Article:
Private medical insurance (PMI) can help you bypass lengthy NHS waiting lists so you can access medical treatment as and when you need it. But is there a point where your age can prevent you from accessing cover (as it can with life insurance)? To help you plan for your health regardless of age, here’s what to consider.
Health insurance in the UK is available to people over the age of 18 and to those younger if they are included on a family policy.
Most providers don't have upper age limits for existing customers, but some won't offer cover to new members beyond certain ages.
Here's a list of the current upper age limits for new health insurance policies from the UK's leading providers (Jan 2024):
Of course, the older you are, the more expensive your policy will be, and many people in later life will opt to reduce cover levels or introduce a bigger excess to avoid large premiums as much as possible.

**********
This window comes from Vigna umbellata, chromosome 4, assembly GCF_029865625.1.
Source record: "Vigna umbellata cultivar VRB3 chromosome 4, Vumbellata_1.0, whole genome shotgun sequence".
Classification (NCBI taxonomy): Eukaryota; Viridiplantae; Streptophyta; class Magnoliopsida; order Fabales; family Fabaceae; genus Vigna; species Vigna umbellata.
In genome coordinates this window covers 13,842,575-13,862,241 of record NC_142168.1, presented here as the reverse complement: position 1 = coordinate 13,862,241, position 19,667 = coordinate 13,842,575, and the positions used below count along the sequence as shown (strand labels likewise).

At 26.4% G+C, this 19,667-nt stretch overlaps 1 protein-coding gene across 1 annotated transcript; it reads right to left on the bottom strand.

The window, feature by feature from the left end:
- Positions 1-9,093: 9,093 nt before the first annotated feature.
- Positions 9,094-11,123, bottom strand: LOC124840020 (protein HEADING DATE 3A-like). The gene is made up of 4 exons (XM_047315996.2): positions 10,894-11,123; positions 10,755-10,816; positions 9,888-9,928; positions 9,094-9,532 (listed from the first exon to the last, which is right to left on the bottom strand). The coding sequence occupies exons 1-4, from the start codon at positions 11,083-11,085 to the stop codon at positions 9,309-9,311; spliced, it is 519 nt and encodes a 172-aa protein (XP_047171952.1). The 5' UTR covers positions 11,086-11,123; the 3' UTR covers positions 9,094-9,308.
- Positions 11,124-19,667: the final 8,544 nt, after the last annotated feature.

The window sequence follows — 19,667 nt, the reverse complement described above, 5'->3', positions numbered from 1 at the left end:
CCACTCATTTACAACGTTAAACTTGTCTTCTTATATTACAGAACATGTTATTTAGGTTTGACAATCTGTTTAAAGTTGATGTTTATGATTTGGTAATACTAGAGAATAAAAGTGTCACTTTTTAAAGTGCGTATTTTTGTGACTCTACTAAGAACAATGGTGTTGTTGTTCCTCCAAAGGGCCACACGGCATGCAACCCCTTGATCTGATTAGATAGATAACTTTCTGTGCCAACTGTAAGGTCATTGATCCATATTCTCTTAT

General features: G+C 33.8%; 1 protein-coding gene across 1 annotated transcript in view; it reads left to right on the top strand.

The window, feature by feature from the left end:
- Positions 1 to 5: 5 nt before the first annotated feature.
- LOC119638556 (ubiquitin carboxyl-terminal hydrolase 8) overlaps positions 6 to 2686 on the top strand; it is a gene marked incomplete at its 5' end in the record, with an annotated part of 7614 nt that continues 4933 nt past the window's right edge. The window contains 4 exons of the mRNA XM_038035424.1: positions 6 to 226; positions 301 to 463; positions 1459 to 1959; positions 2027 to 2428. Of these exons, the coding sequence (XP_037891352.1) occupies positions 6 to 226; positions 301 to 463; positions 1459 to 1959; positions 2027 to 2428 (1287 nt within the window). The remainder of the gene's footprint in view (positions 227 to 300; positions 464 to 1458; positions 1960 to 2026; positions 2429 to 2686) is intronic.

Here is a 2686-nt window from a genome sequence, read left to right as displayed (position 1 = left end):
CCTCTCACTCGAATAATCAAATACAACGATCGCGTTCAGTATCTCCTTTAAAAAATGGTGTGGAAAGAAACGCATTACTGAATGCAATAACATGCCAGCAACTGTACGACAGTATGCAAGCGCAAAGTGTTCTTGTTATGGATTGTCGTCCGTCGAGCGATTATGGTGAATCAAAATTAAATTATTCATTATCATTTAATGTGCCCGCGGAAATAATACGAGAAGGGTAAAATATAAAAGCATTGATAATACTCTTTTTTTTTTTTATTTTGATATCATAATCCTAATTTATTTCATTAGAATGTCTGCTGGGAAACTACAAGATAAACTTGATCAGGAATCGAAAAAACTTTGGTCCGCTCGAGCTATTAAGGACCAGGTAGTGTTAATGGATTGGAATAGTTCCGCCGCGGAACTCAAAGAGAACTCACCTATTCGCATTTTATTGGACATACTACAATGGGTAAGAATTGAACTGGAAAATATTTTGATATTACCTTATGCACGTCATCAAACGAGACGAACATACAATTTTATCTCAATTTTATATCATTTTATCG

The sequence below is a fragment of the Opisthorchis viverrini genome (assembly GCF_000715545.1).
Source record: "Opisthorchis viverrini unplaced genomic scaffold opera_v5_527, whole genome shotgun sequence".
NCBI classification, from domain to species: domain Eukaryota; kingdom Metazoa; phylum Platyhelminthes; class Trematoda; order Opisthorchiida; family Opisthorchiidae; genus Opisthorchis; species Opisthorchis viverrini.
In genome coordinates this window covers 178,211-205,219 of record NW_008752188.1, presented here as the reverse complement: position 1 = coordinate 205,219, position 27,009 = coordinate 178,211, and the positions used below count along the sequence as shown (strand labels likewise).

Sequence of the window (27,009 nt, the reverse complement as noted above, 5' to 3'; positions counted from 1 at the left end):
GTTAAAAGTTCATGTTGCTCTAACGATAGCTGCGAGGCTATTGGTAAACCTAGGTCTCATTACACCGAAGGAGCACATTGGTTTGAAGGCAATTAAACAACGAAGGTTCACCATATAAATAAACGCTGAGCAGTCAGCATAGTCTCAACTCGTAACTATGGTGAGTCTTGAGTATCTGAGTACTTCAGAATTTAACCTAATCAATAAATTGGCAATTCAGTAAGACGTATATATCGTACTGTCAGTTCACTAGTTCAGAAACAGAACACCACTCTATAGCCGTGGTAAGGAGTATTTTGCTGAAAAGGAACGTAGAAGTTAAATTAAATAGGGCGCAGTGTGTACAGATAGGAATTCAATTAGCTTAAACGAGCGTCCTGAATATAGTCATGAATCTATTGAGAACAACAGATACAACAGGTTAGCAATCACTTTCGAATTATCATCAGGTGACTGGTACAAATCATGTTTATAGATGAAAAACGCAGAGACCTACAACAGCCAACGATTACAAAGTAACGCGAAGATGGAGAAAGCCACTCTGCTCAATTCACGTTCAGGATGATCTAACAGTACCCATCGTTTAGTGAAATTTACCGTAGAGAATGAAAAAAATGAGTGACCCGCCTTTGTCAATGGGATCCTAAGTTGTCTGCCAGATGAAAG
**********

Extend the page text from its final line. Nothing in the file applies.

For additional information, please read our guide to health insurance premiums.
Upper age limits vary by health provider. Some have strict criteria for acceptance after your 65 birthday, with others covering people of all ages.
In most cases, you’ll find the cut-off is around 80 years old for new private health insurance policies. Existing policyholders will usually be able to renew their cover, but there may be restrictions, and it will be at your provider’s discretion.
To buy a policy, you’ll typically need to be at least 18 years old. If you’ve got children, you can add them to your policy, usually for an additional charge. Some health insurers will even offer incentives if you choose to add children to your policy. For example, if you add two or more children to an Aviva policy, you’ll only pay for your eldest child.